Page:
Nice article in the Point Reyes Light about the return of the bald eagle: "A growing number of bald eagles are soaring the skies of West Marin, proof that fierce protection can save a species that once perched on the brink of extinction. Long endangered, eagles have established at least three huge nests in the region"”on the Inverness Ridge, at Kent Lake and perhaps at Walker Creek, according to Jules Evens, author of "The Natural History of the Point Reyes Peninsula." Several youngsters that haven't yet settled down have also been spotted.
According to Mr. Evens, they likely all descended from a single pair that settled at Kent Lake in 2008. Kent Lake isn't traditional eagle territory; the reservoir was created in 1958 by drowning forests in a valley south of Lagunitas. But the nest marked the return of eagles to Marin County after more than a century.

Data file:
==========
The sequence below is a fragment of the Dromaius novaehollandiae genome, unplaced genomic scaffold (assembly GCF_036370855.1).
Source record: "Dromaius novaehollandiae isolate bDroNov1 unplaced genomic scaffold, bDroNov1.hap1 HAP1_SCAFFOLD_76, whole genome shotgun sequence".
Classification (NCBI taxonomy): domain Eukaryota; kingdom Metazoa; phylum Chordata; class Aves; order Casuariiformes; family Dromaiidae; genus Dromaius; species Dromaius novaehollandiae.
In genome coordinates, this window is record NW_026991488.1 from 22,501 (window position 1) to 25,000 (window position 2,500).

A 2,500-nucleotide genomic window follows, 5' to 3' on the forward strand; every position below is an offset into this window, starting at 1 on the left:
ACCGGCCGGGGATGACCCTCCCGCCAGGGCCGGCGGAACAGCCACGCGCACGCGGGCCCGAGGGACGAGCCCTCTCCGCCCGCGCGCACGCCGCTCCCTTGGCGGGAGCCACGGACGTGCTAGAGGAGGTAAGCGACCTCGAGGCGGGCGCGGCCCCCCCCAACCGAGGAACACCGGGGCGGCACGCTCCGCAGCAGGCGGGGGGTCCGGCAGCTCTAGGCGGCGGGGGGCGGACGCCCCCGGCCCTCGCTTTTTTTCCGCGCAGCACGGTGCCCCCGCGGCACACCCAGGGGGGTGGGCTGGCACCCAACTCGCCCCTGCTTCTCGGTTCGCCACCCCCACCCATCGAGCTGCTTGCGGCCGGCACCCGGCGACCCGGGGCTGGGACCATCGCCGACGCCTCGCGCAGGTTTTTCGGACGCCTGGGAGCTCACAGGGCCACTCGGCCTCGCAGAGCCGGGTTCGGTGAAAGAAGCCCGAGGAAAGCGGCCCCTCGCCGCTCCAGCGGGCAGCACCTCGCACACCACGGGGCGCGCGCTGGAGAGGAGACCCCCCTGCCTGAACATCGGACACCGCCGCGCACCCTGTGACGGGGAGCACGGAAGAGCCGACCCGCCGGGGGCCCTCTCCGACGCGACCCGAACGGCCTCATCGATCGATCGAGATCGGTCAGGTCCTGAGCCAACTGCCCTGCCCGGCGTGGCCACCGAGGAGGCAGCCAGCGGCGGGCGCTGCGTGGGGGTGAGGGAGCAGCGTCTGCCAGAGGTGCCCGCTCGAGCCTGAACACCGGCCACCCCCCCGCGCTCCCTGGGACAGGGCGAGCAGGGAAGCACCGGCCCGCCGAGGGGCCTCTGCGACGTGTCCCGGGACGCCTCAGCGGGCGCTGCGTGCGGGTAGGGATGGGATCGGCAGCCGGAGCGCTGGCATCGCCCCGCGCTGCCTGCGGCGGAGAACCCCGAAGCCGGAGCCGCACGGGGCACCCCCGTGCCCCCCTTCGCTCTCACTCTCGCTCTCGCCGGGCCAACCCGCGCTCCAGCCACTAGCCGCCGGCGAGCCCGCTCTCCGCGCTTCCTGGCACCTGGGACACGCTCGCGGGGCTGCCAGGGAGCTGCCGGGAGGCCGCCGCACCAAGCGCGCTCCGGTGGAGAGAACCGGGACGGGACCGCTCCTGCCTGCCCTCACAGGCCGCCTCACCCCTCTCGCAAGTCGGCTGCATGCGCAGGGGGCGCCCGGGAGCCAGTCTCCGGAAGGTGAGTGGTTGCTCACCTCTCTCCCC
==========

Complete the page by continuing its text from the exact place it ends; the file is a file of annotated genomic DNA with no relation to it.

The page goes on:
Eagles' population expansion is impacting other bird populations.
"Bald eagles are scavengers and thieves, stealing food from other birds," said Nils Warnock, the interim executive director of Audubon Canyon Ranch.
Osprey populations have plummeted at Kent Lake. Once home to 40 to 50 nests, it now has only about 10."
Ospreys also seem to be declining along Inverness Ridge. "The bald eagles come in and they'll just snatch the osprey chicks right out of the nest," Dave Press, a wildlife ecologist in the Point Reyes National Seashore, said."
Story by Lisa Krieger
Photo by WMF
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